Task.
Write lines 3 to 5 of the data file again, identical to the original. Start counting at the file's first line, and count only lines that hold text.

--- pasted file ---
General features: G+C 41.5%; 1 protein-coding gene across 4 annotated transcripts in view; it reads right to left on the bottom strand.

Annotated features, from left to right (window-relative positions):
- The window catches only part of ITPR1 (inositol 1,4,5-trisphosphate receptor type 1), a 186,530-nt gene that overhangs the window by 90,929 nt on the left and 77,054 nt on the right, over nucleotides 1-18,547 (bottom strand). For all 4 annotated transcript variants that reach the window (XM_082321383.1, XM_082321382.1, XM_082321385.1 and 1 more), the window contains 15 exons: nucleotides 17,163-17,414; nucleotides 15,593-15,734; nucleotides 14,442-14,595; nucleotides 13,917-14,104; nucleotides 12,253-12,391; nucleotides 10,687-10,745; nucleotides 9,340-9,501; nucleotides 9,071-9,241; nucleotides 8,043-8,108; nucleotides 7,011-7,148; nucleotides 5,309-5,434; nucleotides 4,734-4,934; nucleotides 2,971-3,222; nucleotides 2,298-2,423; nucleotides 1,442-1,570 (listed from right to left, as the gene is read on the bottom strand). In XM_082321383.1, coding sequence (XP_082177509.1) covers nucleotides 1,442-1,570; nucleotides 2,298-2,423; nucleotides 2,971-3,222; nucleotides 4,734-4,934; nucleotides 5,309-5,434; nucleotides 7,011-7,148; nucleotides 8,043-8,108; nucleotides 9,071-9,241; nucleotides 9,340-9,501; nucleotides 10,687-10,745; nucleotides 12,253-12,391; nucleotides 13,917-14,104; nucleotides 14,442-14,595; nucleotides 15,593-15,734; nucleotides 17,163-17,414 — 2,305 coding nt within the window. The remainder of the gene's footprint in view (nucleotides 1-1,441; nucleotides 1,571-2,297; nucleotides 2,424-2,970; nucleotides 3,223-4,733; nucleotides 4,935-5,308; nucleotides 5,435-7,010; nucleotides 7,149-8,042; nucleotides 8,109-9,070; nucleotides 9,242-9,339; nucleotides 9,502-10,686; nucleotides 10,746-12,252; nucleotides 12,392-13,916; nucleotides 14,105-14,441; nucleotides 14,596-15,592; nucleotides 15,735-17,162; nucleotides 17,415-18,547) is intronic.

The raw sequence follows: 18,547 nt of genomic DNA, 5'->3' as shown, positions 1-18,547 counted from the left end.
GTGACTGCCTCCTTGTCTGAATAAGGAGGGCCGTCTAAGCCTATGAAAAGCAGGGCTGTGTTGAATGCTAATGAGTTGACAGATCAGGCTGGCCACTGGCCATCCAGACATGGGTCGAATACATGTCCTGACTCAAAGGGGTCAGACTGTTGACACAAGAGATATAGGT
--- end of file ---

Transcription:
- The window catches only part of ITPR1 (inositol 1,4,5-trisphosphate receptor type 1), a 186,530-nt gene that overhangs the window by 90,929 nt on the left and 77,054 nt on the right, over nucleotides 1-18,547 (bottom strand). For all 4 annotated transcript variants that reach the window (XM_082321383.1, XM_082321382.1, XM_082321385.1 and 1 more), the window contains 15 exons: nucleotides 17,163-17,414; nucleotides 15,593-15,734; nucleotides 14,442-14,595; nucleotides 13,917-14,104; nucleotides 12,253-12,391; nucleotides 10,687-10,745; nucleotides 9,340-9,501; nucleotides 9,071-9,241; nucleotides 8,043-8,108; nucleotides 7,011-7,148; nucleotides 5,309-5,434; nucleotides 4,734-4,934; nucleotides 2,971-3,222; nucleotides 2,298-2,423; nucleotides 1,442-1,570 (listed from right to left, as the gene is read on the bottom strand). In XM_082321383.1, coding sequence (XP_082177509.1) covers nucleotides 1,442-1,570; nucleotides 2,298-2,423; nucleotides 2,971-3,222; nucleotides 4,734-4,934; nucleotides 5,309-5,434; nucleotides 7,011-7,148; nucleotides 8,043-8,108; nucleotides 9,071-9,241; nucleotides 9,340-9,501; nucleotides 10,687-10,745; nucleotides 12,253-12,391; nucleotides 13,917-14,104; nucleotides 14,442-14,595; nucleotides 15,593-15,734; nucleotides 17,163-17,414 — 2,305 coding nt within the window. The remainder of the gene's footprint in view (nucleotides 1-1,441; nucleotides 1,571-2,297; nucleotides 2,424-2,970; nucleotides 3,223-4,733; nucleotides 4,935-5,308; nucleotides 5,435-7,010; nucleotides 7,149-8,042; nucleotides 8,109-9,070; nucleotides 9,242-9,339; nucleotides 9,502-10,686; nucleotides 10,746-12,252; nucleotides 12,392-13,916; nucleotides 14,105-14,441; nucleotides 14,596-15,592; nucleotides 15,735-17,162; nucleotides 17,415-18,547) is intronic.

The raw sequence follows: 18,547 nt of genomic DNA, 5'->3' as shown, positions 1-18,547 counted from the left end.
GTGACTGCCTCCTTGTCTGAATAAGGAGGGCCGTCTAAGCCTATGAAAAGCAGGGCTGTGTTGAATGCTAATGAGTTGACAGATCAGGCTGGCCACTGGCCATCCAGACATGGGTCGAATACATGTCCTGACTCAAAGGGGTCAGACTGTTGACACAAGAGATATAGGT